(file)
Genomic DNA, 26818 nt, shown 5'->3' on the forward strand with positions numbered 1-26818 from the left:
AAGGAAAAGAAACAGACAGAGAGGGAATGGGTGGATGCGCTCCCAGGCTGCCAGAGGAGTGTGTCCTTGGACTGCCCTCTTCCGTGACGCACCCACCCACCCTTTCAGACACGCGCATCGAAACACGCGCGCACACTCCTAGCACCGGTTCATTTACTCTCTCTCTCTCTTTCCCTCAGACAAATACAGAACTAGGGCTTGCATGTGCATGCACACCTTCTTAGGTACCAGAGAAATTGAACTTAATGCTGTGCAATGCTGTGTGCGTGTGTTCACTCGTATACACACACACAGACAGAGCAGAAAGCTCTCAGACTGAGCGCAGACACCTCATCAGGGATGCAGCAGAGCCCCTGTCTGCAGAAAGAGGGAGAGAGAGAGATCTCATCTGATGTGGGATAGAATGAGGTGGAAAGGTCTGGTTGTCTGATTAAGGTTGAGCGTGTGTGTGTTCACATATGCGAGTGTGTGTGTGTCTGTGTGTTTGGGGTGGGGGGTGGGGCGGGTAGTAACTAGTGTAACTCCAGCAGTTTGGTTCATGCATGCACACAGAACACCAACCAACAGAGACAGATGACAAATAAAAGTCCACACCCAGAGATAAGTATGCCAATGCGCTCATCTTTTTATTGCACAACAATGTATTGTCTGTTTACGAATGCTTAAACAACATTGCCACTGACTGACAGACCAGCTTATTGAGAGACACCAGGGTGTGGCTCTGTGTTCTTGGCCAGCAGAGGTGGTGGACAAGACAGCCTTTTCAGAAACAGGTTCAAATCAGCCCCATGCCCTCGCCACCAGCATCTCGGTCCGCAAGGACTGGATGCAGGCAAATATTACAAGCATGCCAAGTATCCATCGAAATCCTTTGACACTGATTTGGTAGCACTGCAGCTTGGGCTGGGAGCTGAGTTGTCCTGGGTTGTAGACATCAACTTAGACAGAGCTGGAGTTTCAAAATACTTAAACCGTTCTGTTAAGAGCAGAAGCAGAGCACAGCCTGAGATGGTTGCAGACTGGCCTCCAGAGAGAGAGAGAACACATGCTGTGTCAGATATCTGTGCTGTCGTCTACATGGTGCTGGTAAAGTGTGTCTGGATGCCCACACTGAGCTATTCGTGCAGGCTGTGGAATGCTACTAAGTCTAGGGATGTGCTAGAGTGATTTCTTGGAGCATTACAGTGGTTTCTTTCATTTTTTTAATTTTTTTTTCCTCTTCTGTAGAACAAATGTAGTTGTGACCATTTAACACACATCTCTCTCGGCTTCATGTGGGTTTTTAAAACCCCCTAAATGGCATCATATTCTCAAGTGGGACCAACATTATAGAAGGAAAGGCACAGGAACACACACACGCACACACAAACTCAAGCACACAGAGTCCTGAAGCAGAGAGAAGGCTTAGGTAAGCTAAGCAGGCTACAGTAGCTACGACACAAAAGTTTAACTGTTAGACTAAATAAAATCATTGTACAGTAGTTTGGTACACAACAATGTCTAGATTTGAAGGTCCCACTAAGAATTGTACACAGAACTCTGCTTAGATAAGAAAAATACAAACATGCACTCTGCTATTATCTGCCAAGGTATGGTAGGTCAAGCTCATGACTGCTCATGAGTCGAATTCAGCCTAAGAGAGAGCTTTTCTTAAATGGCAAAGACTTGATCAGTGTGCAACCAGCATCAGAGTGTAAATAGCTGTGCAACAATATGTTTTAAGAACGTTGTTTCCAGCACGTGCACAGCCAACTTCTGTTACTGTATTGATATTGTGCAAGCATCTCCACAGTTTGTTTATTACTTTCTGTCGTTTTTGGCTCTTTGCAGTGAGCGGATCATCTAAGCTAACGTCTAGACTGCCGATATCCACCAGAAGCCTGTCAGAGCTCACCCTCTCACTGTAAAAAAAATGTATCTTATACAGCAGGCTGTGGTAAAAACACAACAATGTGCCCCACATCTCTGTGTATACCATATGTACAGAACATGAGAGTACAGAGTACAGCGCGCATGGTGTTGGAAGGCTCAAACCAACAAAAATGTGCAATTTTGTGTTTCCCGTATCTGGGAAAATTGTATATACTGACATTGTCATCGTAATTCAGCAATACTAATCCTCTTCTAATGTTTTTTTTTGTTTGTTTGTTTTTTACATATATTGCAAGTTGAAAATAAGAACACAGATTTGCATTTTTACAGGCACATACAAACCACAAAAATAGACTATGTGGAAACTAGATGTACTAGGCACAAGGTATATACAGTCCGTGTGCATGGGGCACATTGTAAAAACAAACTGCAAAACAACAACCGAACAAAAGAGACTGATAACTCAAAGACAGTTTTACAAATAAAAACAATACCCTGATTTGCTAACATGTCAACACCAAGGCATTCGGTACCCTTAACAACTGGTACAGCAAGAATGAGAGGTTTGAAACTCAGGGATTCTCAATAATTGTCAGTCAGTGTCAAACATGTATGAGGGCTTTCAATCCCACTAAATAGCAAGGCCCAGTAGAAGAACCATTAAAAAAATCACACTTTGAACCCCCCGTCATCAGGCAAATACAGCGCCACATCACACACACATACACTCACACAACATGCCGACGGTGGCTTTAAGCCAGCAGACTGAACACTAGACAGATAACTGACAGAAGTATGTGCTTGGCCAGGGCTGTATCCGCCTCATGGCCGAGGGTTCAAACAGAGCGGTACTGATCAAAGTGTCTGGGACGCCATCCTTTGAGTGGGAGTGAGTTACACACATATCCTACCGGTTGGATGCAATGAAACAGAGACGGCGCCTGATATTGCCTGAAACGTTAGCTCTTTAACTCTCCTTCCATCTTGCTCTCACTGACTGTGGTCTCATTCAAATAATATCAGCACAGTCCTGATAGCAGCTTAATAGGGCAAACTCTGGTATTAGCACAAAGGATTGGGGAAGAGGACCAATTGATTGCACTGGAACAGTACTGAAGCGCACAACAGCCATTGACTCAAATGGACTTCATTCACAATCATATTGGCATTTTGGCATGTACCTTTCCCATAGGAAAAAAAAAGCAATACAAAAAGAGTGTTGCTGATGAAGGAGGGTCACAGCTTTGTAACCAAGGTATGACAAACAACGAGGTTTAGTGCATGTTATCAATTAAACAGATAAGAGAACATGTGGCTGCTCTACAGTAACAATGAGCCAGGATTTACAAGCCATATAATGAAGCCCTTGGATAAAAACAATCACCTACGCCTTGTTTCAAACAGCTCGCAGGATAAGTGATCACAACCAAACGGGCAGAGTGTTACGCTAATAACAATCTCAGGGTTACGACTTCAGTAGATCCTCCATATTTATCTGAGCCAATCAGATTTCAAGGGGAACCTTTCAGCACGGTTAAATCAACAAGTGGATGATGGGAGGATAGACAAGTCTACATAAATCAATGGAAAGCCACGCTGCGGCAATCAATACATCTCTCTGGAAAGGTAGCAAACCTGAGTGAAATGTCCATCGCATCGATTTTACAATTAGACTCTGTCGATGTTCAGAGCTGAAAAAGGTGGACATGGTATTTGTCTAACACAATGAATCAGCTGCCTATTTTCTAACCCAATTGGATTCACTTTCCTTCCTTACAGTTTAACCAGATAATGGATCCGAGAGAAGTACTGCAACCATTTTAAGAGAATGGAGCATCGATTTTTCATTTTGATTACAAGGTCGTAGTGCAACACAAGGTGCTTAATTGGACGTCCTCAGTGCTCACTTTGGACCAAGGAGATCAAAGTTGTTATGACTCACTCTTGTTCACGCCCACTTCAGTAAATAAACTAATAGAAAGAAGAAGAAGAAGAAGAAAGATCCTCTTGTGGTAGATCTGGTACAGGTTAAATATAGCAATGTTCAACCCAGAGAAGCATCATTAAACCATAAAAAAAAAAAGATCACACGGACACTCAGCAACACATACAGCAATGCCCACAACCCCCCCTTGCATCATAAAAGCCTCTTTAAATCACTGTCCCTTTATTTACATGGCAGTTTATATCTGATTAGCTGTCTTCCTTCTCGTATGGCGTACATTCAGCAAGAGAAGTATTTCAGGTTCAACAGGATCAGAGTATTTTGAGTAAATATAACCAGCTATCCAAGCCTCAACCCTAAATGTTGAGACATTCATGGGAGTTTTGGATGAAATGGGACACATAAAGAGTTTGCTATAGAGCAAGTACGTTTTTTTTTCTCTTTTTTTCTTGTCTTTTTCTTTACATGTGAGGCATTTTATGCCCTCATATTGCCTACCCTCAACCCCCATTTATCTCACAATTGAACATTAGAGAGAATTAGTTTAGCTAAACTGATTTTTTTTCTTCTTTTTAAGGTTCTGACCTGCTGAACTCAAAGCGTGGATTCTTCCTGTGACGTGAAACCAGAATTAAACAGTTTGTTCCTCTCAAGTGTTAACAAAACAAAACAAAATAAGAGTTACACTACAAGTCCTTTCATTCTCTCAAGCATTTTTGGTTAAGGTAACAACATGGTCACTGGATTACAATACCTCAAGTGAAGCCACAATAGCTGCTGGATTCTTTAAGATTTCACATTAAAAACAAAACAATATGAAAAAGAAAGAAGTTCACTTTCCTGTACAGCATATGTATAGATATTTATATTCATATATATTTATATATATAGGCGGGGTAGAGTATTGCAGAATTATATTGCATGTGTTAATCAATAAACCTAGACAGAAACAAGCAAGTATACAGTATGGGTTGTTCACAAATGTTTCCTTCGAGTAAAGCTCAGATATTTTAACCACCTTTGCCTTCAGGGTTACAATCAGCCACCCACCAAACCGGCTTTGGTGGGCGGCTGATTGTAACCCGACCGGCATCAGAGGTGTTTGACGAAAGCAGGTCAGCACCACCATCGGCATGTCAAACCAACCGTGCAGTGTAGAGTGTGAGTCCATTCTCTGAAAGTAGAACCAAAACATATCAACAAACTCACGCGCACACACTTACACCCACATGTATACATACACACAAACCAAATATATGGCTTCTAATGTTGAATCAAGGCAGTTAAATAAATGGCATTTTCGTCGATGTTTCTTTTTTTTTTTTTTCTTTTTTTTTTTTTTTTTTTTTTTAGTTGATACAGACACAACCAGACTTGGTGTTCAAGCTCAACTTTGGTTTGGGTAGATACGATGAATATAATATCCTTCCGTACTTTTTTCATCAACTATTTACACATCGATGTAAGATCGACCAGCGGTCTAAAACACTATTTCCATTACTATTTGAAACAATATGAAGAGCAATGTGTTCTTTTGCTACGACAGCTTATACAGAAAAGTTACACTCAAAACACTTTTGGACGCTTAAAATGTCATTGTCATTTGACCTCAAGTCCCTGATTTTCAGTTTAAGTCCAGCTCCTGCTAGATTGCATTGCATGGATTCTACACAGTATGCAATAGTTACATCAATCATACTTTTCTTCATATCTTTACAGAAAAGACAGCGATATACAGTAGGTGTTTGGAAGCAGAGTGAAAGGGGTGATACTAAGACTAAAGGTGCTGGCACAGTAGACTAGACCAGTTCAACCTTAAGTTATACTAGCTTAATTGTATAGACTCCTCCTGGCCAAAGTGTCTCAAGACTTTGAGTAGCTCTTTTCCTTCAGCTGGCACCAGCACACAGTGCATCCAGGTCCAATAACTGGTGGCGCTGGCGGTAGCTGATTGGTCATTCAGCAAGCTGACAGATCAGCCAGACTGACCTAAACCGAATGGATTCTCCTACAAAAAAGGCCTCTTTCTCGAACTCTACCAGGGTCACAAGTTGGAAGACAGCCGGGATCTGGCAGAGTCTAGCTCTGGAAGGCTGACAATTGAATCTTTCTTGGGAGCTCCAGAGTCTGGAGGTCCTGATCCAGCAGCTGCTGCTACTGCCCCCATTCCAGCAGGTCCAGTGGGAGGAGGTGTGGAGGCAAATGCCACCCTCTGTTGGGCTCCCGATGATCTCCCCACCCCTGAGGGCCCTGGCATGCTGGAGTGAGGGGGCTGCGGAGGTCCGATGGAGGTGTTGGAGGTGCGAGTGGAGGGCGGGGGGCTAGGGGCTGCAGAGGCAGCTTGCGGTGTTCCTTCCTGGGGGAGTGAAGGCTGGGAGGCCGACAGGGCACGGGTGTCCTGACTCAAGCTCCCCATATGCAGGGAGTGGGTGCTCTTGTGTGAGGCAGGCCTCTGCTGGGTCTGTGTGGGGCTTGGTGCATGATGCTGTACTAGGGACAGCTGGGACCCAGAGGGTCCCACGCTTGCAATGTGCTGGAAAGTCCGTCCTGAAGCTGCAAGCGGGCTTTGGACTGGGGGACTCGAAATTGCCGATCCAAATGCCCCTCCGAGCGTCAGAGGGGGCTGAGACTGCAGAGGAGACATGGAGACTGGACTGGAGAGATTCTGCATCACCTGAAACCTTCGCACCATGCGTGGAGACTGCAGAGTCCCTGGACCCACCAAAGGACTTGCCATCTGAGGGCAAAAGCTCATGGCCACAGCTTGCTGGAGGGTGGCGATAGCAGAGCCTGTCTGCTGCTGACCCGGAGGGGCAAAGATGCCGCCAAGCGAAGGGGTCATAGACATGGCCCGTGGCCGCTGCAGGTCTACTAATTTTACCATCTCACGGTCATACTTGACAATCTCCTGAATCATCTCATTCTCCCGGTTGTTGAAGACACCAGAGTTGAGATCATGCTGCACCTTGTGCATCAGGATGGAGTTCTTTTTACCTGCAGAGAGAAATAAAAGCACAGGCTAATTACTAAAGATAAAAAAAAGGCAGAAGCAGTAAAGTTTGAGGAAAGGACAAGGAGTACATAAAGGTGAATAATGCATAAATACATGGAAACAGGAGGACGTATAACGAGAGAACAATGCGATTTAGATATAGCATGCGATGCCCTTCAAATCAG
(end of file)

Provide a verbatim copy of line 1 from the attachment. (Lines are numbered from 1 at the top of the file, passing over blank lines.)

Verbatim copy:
Genomic DNA, 26818 nt, shown 5'->3' on the forward strand with positions numbered 1-26818 from the left: